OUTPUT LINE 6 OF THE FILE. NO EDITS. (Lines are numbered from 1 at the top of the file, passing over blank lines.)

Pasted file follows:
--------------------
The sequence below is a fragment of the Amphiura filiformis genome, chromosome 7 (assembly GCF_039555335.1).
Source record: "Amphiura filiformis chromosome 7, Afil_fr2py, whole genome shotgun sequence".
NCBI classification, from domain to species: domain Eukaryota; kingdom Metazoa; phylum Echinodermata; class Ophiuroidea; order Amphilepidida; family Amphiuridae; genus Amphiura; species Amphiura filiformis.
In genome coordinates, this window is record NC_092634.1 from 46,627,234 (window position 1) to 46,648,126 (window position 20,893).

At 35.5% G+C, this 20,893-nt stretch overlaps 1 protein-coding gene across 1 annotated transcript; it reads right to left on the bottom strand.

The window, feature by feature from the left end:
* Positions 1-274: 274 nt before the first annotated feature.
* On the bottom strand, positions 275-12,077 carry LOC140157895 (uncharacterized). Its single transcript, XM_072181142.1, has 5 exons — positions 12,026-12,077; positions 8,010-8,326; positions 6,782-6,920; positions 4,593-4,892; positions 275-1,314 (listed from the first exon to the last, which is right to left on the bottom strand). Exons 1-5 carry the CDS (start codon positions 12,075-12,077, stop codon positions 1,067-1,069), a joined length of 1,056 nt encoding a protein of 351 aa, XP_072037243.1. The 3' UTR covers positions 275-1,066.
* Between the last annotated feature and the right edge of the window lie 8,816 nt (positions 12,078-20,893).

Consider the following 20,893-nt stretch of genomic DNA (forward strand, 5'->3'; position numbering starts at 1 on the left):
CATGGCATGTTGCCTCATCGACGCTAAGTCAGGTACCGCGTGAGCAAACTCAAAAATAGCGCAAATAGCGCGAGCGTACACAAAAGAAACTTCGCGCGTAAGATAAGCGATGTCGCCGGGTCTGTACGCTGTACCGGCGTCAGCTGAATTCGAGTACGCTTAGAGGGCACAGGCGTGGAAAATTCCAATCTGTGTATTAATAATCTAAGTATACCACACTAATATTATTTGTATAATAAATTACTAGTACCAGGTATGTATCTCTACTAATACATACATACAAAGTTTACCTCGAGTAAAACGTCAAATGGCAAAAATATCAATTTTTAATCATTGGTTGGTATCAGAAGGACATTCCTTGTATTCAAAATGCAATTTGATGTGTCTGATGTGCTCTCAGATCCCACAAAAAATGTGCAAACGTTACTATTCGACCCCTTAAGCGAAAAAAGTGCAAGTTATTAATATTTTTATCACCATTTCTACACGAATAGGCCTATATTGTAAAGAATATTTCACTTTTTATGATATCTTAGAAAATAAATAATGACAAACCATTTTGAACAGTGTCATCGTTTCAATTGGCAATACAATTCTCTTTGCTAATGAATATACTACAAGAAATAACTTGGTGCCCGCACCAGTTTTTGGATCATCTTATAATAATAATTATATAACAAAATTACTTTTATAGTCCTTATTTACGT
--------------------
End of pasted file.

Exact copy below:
The window, feature by feature from the left end: